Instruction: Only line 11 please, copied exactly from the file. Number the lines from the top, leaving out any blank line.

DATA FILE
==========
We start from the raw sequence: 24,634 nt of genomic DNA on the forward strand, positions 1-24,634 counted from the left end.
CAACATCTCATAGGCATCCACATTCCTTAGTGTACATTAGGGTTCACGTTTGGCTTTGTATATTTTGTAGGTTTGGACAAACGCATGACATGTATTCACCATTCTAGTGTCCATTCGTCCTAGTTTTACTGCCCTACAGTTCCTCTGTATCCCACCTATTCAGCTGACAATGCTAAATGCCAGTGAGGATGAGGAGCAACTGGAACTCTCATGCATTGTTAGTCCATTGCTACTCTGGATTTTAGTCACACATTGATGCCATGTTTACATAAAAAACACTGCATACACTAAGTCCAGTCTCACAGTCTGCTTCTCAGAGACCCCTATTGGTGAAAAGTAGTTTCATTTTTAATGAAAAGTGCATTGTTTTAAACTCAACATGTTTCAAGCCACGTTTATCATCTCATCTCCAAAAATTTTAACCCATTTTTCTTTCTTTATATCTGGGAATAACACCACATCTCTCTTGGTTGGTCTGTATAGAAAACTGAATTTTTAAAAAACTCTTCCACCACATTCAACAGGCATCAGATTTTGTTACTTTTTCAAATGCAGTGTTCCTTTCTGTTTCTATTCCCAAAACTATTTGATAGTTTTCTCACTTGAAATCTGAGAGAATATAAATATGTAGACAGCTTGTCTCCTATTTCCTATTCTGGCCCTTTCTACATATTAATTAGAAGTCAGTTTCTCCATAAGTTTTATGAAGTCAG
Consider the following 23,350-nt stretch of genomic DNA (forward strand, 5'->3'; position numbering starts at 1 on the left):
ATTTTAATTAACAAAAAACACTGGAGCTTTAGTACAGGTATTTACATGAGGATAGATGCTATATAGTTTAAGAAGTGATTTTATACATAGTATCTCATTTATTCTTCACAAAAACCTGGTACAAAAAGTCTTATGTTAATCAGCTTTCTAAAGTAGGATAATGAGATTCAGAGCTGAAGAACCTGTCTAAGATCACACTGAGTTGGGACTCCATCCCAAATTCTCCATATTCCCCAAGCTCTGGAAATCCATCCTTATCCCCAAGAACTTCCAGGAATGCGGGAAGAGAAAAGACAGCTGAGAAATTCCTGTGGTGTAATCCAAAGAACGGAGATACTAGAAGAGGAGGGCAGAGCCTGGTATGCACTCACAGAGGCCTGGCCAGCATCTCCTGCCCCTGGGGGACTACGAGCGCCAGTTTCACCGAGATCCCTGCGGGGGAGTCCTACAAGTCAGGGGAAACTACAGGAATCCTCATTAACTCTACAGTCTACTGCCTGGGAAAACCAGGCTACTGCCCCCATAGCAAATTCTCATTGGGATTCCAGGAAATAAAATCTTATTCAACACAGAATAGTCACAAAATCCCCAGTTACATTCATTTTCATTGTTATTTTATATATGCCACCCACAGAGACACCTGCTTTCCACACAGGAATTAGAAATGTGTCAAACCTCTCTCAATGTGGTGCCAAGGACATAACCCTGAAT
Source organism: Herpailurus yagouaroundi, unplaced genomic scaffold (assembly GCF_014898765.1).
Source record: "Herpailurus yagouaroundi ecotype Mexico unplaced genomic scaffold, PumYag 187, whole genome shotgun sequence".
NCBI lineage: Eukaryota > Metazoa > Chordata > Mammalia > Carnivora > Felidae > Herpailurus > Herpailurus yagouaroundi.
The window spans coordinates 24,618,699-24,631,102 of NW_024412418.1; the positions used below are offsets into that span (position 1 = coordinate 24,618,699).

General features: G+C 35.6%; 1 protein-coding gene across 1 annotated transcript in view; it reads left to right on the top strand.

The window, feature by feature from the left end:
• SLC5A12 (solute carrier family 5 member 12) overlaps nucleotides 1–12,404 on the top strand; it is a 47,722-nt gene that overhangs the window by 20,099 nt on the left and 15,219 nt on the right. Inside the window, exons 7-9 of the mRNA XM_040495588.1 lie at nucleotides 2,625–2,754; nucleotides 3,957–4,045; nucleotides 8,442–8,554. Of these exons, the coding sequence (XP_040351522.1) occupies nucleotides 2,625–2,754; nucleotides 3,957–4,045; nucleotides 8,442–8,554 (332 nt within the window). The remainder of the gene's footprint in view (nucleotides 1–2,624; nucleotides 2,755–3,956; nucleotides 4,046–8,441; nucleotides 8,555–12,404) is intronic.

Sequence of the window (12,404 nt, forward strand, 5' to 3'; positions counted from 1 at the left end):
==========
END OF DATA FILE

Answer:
• SLC5A12 (solute carrier family 5 member 12) overlaps nucleotides 1–12,404 on the top strand; it is a 47,722-nt gene that overhangs the window by 20,099 nt on the left and 15,219 nt on the right. Inside the window, exons 7-9 of the mRNA XM_040495588.1 lie at nucleotides 2,625–2,754; nucleotides 3,957–4,045; nucleotides 8,442–8,554. Of these exons, the coding sequence (XP_040351522.1) occupies nucleotides 2,625–2,754; nucleotides 3,957–4,045; nucleotides 8,442–8,554 (332 nt within the window). The remainder of the gene's footprint in view (nucleotides 1–2,624; nucleotides 2,755–3,956; nucleotides 4,046–8,441; nucleotides 8,555–12,404) is intronic.